Meet Kim Wilkins …

As the next of my series featuring fantastic female fantasy authors (see disclaimer) I’ve invited the talented Kim Wilkins to drop by.

Watch out for the give-away question at the end of the interview.

Q: I once heard you describe yourself as a girl from an average family in Redcliffe (a bayside suburb of Brisbane). For someone who won the University of Queensland Medal for Academic Achievement and went on to do a PHD, this is a long way from the long hot summers of your childhood. If you could go back to that little girl and give her one piece of advice, what would it be?

Chillax, little girl. I grew up with an alcoholic dad, we never had money, I was unpopular at school, so all I ever did was fantasise about escape. I was drawn to books because I could disappear into them, and found the disappearing act was a billion times more brilliant if I was writing the story instead of reading it. I was so desperate to get away from that horrid life, and I worked so hard to be free of it. I still have a tiger on my tail, and still wish I could chillax even as a grown-up.

Q: Your first book The Infernal won the 1997 horror and fantasy awards. In an interview on Tablua Rassa you said: ‘I’m still waiting for someone to describe my work as Stephen King collaborating with the Brontë sisters. There’s such a strong feminine element, and often a strong historical element, and horror as a term isn’t elastic enough to cope with those extra elements.’ I love the description f Stephen King collaborating with the Bronte sisters. With your love of history and literature were you ever tempted to take the Bronte sisters and give them a more exciting life? (I’m thinking what you did in Angel of Ruin with the Great Fire of London and Milton’s daughters).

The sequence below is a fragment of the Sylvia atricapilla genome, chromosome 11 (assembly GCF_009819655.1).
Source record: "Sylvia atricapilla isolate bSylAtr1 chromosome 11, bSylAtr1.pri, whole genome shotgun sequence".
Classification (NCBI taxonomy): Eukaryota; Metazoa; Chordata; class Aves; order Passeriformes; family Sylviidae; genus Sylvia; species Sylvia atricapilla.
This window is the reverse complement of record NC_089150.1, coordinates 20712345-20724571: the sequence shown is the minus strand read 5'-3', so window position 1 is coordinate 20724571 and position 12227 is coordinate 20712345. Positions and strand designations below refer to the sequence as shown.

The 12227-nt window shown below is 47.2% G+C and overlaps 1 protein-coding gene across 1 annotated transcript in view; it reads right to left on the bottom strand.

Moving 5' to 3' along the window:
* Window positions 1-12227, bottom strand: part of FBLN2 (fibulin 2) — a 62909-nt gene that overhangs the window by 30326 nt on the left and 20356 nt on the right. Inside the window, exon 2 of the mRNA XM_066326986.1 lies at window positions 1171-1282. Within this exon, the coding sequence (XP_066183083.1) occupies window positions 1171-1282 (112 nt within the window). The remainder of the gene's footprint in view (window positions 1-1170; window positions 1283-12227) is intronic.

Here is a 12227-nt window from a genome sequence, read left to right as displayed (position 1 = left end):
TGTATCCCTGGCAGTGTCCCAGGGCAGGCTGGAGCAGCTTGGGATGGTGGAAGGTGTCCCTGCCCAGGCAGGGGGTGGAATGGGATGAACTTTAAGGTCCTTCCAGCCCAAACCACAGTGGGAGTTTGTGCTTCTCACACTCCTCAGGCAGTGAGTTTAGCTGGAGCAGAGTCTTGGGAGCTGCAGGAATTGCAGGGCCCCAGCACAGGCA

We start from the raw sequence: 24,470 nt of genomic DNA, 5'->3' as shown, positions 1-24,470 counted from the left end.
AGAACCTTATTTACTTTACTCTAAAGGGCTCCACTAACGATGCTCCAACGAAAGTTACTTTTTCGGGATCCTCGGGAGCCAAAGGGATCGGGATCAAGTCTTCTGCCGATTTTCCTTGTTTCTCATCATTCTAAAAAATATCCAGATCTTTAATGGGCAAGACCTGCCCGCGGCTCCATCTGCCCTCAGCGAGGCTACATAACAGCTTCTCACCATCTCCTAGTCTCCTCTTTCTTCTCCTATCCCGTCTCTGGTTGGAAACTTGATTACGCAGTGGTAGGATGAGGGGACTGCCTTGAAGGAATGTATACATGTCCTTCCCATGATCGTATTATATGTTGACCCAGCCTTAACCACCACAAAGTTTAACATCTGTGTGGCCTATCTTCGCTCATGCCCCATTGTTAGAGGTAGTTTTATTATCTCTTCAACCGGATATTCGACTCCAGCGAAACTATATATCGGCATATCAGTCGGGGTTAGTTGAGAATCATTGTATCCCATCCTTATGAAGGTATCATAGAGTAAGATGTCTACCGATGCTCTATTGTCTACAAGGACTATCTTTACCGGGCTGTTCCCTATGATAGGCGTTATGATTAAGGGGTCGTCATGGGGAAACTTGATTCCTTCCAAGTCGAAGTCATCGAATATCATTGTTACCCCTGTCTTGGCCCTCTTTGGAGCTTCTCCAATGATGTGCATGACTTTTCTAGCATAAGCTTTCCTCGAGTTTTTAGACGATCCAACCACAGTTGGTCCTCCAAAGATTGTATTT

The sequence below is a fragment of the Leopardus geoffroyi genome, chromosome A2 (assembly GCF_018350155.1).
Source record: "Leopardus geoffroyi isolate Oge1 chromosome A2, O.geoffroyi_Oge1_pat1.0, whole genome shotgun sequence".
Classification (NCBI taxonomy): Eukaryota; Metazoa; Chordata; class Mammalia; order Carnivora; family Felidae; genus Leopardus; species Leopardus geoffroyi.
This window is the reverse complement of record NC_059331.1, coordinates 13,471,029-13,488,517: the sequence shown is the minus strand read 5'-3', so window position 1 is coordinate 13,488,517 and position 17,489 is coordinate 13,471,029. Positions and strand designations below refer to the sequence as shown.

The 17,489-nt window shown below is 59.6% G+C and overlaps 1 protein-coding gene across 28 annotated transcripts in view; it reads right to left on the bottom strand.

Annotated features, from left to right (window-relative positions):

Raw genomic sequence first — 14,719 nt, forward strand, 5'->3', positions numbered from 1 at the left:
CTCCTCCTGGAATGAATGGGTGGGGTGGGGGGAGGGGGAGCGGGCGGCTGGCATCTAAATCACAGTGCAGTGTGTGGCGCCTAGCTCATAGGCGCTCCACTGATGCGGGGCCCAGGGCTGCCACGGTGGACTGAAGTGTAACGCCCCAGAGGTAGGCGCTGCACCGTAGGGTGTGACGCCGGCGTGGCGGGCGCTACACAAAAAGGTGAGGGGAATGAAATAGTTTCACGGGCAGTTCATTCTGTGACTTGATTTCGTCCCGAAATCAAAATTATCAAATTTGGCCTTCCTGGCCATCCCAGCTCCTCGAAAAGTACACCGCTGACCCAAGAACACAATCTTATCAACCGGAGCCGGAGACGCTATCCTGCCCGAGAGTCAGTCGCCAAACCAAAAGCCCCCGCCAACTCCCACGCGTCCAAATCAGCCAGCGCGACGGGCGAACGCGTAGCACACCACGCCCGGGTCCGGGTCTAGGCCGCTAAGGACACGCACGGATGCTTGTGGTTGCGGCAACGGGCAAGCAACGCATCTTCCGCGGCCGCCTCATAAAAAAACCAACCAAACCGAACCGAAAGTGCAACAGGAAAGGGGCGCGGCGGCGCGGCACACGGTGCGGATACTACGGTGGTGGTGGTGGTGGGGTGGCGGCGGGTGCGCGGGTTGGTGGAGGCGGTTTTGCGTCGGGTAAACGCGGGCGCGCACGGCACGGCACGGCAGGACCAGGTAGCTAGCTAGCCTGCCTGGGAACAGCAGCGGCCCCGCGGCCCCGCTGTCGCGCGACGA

I was tempted, yes, but then somebody did a similar story (something about Charlotte being a murderer?) and I’ve never been all that interested in writing about the 19th century. I’d already written Grimoire, which was partly set in that period, and that had scratched the itch sufficiently. I tend not to go back to a historical period twice without a compelling reason. That would be like going to the same place over and over on holidays.



Q: You wrote 7 dark fantasy books in 8 years. Since Rosa and The Veil of Gold came out you haven’t written another adult dark fantasy. Have you been letting the ground like fallow so that when you come back to the genre you’ll feel refreshed?

I started writing another, but every time I sat down to work out how it might end, or what kinds of events might structure it, I kept repeating myself. I found this utterly dismaying and lost my confidence and hid in my bed for a while. Then I came out and said to my agent that I wanted to do something else for a while. That’s when I started writing the Kimberley Freeman books, which are epic romances, I guess, or adventure books for women. The problem (if it can be called that) was that Kimberley Freeman has done very well, so I was signed up for more of those. But I have recently finished a novel, a straight-up historical fantasy (nothing dark or urban). I published a novella that is kind of a prequel in 2010’s “Legends of Australian Fantasy”. I would like to write at least one more book set in that world. I still think I might come back to my original dark fantasy idea, but we’ll see where life takes me.

One thing that does annoy me is when people say, “you ought to write a book with angels in it” or the like. I have to say, “I already did.”

Q: You write for both Children and Young Adults. Your stand alone YA book The Pearl Hunters is set in 1799. I know have a deep love of history. In your YA series The Sunken Kingdom there are castles and ships and children in peril. Does having a good grounding in history help you produce well rounded fantasy worlds?

I’m just too lazy to create fantasy worlds from nothing. Seriously. The thought makes me feel completely drained. So I find a historical period and add magic. I find historical research easy and stimulating, and it makes me great at Trivial Pursuit.